In his #13, Jenkins writes:
So if the great Book of Mormon civilization is there, why is it not producing hundreds and thousands more inscriptions, in Hebrew, Reformed Egyptian, etc? It sort of suggests that civilization isn’t there, right?
Notice that this is a question of expectation, not evidence. Again it is an epistemological and methodological questions, not an empirical one. The problem here is that a book shouldn’t be evaluated on what you expect, hope, or wish the evidence for or against it should be, but on what the evidence actually is. If there is insufficient evidence for one particular line of analysis, the methodologically proper response is to take another approach, not to declare the case closed.
I’ve already explained why a civilization might not either produce inscriptions, or have its inscriptions survive. I’ll try to explain it again:
1- Most ancient civilizations did not produce much inscriptional evidence. Many, perhaps most have left no inscriptional evidence whatsoever. I remember vividly visiting Bronze Age Merv in Turkmenistan. It was a huge site, bigger than most Middle Eastern Bronze Age sites I’ve visited. I wandered through looking at burials, pottery, walls, houses, temples, etc. It was obviously a huge city, and a great civilization. Yet not a single text has been found on the site. We know nothing of the name, language, religion, kings, etc. of this great civilization.
2- Ancient Israel has produced very little inscriptional evidence. (John Gee reviews it here: http://fornspollfira.blogspot.com/2015/06/the-latest-on-hebrew-inscriptions.html). Not a single inscription survives for David or Solomon, the two greatest kings of Israel. Are we therefore to conclude, as Jenkins would have us, that “It sort of suggests that [David and Solomon weren’t] there, right?” In fact, that is precisely the response of the biblical minimalists to this fact. The reality is, most ancient people, places and events have no inscriptional evidence to support their existence. I don’t know why Jenkins “expects” it to be otherwise.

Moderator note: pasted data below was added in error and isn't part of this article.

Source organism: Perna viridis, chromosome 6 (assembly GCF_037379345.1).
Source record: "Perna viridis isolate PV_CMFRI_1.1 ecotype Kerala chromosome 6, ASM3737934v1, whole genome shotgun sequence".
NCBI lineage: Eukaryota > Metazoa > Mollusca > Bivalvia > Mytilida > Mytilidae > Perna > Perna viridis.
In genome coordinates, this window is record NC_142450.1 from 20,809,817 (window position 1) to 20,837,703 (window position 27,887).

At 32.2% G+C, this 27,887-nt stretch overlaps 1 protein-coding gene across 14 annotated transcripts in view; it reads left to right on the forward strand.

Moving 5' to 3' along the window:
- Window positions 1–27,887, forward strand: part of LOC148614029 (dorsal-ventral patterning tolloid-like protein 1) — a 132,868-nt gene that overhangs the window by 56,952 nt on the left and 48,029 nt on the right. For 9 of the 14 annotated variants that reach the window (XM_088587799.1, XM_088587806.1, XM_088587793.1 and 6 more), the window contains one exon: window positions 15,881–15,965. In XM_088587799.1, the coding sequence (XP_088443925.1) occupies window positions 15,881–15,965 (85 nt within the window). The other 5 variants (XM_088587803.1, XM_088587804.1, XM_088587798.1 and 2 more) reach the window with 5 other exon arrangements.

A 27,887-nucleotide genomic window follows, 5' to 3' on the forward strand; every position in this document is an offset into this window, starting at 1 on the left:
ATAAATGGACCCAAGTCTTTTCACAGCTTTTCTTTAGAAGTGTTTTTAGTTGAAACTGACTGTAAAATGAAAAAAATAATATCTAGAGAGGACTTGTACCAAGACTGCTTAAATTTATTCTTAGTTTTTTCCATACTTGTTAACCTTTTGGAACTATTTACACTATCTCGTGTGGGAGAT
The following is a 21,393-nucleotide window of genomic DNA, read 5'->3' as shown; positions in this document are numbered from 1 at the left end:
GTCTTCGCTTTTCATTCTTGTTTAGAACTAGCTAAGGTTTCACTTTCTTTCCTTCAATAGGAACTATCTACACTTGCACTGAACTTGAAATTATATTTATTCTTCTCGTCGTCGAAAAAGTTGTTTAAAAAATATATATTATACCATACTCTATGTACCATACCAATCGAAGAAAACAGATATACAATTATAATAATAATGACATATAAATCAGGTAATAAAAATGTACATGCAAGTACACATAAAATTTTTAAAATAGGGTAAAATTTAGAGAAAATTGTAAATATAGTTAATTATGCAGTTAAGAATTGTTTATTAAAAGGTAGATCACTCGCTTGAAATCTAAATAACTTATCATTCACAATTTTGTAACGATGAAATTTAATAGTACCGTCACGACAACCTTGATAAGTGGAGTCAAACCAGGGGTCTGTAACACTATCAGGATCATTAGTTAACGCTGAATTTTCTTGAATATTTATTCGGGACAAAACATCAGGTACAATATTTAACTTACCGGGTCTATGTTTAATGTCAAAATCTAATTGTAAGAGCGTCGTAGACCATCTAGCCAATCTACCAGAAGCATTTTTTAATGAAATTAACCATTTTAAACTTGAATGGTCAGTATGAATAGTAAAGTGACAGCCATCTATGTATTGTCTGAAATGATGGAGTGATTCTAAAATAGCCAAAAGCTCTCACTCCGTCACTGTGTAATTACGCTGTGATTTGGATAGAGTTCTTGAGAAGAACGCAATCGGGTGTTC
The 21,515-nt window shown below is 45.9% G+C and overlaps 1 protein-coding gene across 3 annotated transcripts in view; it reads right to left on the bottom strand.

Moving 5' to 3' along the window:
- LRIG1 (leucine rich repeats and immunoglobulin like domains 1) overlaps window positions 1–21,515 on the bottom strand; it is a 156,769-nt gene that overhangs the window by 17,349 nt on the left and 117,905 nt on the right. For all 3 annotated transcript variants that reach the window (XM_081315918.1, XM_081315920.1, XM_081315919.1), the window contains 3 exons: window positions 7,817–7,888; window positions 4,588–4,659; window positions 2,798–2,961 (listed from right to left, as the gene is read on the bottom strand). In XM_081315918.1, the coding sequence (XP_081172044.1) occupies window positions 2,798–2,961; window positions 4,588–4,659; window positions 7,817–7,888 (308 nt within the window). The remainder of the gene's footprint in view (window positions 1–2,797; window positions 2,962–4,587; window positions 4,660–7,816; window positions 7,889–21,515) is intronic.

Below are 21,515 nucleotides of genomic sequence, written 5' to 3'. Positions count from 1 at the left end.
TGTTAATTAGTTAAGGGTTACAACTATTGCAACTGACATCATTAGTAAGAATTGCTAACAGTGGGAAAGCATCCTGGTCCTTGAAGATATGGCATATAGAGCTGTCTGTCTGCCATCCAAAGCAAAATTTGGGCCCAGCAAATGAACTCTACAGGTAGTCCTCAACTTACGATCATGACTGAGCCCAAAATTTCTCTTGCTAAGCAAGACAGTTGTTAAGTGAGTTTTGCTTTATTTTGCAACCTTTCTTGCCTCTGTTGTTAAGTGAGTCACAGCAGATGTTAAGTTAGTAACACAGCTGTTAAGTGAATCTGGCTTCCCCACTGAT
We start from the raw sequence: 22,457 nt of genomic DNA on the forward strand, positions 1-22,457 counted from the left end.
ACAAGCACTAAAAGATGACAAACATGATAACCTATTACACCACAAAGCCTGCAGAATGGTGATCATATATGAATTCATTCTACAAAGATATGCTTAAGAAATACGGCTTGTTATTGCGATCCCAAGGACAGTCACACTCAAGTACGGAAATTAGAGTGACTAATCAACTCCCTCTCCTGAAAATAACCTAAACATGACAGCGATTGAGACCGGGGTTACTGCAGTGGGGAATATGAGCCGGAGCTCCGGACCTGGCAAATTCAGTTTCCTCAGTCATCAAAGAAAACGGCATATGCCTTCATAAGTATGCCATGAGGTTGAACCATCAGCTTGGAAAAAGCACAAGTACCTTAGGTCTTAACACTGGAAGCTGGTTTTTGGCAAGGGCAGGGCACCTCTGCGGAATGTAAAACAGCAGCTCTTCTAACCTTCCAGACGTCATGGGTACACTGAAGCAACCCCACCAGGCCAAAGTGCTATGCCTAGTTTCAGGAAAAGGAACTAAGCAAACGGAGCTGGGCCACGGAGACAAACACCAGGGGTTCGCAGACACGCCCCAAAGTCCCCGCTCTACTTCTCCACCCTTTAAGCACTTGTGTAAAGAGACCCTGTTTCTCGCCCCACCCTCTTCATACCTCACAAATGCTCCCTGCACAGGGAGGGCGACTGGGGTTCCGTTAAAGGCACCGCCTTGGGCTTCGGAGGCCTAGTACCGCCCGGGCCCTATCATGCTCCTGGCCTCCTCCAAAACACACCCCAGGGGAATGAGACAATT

4- Preclassic sites are far less well represented than classic sites for a number of reasons. A- There are simply more classic sites. B- The Classic strata are always about the Preclassic strata. Under many of the great Classic temples and palaces of Mesoamerica there are often Preclassic levels, but the entire Classic temple would have to be removed to expose it. Generally, unless a site was abandoned in Preclassic times, the Preclassic strata can be seen only in small blocks or trenches where the archaeologists dug deeper to that level to establish pottery typology. C- There is a bias among archaeologists toward the Classic period, which is generally larger and more magnificent. D- Just like everywhere else in the world, archaeology in Central America is not done for purely academic reasons. The tourist imperative drives Mexican archaeology. People come to Tikal because the Classic ruins are so magnificent. The Guatemalan government is simply not going to allow Mesoamerican archaeologists to tear down a Tikal temple to expose the less magnificent ruins underneath it–even if an archaeologist could raise funding to do so. (The same thing happens in Israeli archaeology, but in reverse. Post-Israelite layers on archaeological sites are generally completely striped away to expose the biblical layer, essentially for nationalistic and touristic reasons.)
5- Intentional destruction of the inscriptions of former rulers is quite common in Mesoamerica.
Thus, while Jenkins might “expect” us to find lots of inscriptions to provide us the information we need to make a judgement on the historicity of the BOM, the reality is, we find what we find–no more, no less. Alas, the evidence is what it is, not what Jenkins expects or wants it to be. Jenkins appears to think this is irrational special pleading on my part to explain away lack of evidence for the Book of Mormon. I think it is simply the methodologically sound approach to the data.